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Tuesday, June 27, 2006

Clarence Thomas Speaks!

In late June, The Supremes upheld a Kansas death penalty law allowing requiring the death penalty when jurors are evenly split on the issue. As the Chicago Tribune notes,
The ruling overturns a Kansas Supreme Court decision that found the law violated the 8th Amendment's protection against cruel and unusual punishment. Supporting Thomas, in addition to Alito, were Chief Justice John Roberts Jr. and Justices Antonin Scalia and Anthony Kennedy.
The Tribune noted further that
Justice David Souter, writing for the court's liberals, said the law would lead to death sentences in doubtful cases and "is obtuse by any moral or social measure."
In response, the Christian Science Monitor reports Justice Thomas as stating that
"This court, however, does not sit as a moral authority."
So we have Kennedy, the so-called "liberal" Justice presupposing that the Supremes may make moral decisions and Thomas asserting that they must not.

Over a year ago, according to The Washington Post, Justice Kennedy wrote in the majority opinion of a 5-4 decision outlawing the death penalty for those who are under 18 when they commit a death penalty crime, that
"From a moral standpoint, it would be misguided to equate the failings of a minor with those of an adult, for a greater possibility exists that a minor's character deficiencies will be reformed,"
So, again Kennedy presupposes the correctness of deciding cases based on moral judgments and we have one majority decision saying it is okay for the Supremes to do that and another saying it is not. This, if you will forgive my French, is a bullshit way to run a system of justice.

I suspect that Kennedy does not mean that every case should be so decided. However, the 8th Amendment to the Constitution states
Excessive bail shall not be required, nor excessive fines imposed, nor cruel and unusual punishments inflicted.
This amendment requires the exercise of moral judgments. Now, the decision as to whether an excessive bail has been imposed or an excessive fine may not involve a moral decision. However, the fact is that the courts take into consideration the means of a defendant in assessing bail. Underlying such a action is the principle that it is immoral to set a bail that would be totally beyond the reach of one person but not another when the crimes are the same in all relevant respects. Up to a point, of course. If a defendant has no financial resources, then any bail is excessive and I suspect that for certain crimes, not imposing bail would not be the judge's choice. Fines are established by law and a judge has little discretion in some cases. Where a judge can decide to suspend the fine for a very poor defendant, doing so because the defendant is poor would represent a moral choice.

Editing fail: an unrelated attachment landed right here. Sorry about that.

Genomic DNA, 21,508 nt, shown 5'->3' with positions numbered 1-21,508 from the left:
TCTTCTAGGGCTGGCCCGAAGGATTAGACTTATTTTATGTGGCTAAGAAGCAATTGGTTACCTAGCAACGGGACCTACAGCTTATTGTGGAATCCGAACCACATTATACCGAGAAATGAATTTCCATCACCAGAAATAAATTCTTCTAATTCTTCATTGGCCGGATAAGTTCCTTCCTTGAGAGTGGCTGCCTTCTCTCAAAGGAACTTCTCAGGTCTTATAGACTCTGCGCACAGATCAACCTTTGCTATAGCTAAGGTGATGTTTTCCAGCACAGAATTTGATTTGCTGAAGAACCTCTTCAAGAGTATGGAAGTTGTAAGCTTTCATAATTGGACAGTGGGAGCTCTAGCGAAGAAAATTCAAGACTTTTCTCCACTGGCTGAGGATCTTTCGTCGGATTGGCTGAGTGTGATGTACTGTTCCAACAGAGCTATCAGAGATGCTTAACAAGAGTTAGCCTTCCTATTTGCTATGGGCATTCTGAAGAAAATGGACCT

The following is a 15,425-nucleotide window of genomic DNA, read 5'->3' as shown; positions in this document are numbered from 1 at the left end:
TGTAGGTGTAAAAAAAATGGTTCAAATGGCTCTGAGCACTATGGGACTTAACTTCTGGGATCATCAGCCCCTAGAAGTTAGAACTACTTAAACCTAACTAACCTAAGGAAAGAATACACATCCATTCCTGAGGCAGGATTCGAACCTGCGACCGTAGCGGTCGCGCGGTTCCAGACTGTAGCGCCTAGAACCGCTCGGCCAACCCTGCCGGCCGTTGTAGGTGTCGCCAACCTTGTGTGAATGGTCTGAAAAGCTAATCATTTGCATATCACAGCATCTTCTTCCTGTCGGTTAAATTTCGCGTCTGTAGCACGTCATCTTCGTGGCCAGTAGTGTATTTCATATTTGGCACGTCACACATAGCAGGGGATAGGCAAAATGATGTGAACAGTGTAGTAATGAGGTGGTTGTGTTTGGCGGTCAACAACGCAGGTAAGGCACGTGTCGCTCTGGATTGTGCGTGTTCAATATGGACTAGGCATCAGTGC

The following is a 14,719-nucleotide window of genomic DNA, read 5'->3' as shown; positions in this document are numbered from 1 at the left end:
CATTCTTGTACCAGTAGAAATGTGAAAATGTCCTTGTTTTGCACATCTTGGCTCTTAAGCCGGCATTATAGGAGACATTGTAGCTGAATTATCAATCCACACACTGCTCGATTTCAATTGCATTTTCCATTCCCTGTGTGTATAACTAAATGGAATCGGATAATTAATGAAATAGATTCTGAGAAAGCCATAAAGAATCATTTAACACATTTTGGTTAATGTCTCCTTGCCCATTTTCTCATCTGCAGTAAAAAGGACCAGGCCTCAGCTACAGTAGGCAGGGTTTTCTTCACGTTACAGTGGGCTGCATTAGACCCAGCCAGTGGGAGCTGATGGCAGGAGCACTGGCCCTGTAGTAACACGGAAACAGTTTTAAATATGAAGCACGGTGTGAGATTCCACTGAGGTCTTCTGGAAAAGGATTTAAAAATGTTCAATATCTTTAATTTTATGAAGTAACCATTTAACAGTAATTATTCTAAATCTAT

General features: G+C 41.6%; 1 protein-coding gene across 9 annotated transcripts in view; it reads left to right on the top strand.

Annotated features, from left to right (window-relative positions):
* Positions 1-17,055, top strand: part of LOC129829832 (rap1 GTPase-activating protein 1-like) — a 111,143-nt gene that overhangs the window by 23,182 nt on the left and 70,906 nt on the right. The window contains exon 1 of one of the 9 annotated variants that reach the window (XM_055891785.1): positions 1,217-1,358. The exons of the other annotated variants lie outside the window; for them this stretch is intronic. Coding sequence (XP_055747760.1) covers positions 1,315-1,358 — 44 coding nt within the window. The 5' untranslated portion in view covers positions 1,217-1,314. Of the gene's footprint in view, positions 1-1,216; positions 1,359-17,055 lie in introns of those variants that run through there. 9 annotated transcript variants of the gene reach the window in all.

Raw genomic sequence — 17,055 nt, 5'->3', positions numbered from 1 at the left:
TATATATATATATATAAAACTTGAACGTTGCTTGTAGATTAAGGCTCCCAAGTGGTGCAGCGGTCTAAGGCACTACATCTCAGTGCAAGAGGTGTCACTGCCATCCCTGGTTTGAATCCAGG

Turning to the big issue in regard to the 8th Amendment, it is absolutely clear that what is or is not a "cruel" punishment is a moral question. We seem to be finding out that lethal injections may not always be as pain free as has been thought. Should they be disallowed because they cause significant protracted pain, that would represent a moral choice. No American Court would allow the live dissection of a human as the means of administering the death penalty. Why not? Recognizing that give guides to usage, not definitions, the first "meaning" given for "cruel" in the Merriam-Webster Online Dictionary is
disposed to inflict pain or suffering : devoid of humane feelings
Ureka. We have our response to Mr. Thomas. The 8th Amendment demands a moral judgment and therefore the Supremes are, contrary to what Thomas says, the arbiters of morality in some cases and the death penalty is one of them.

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3 Comments:

Blogger Kelly said...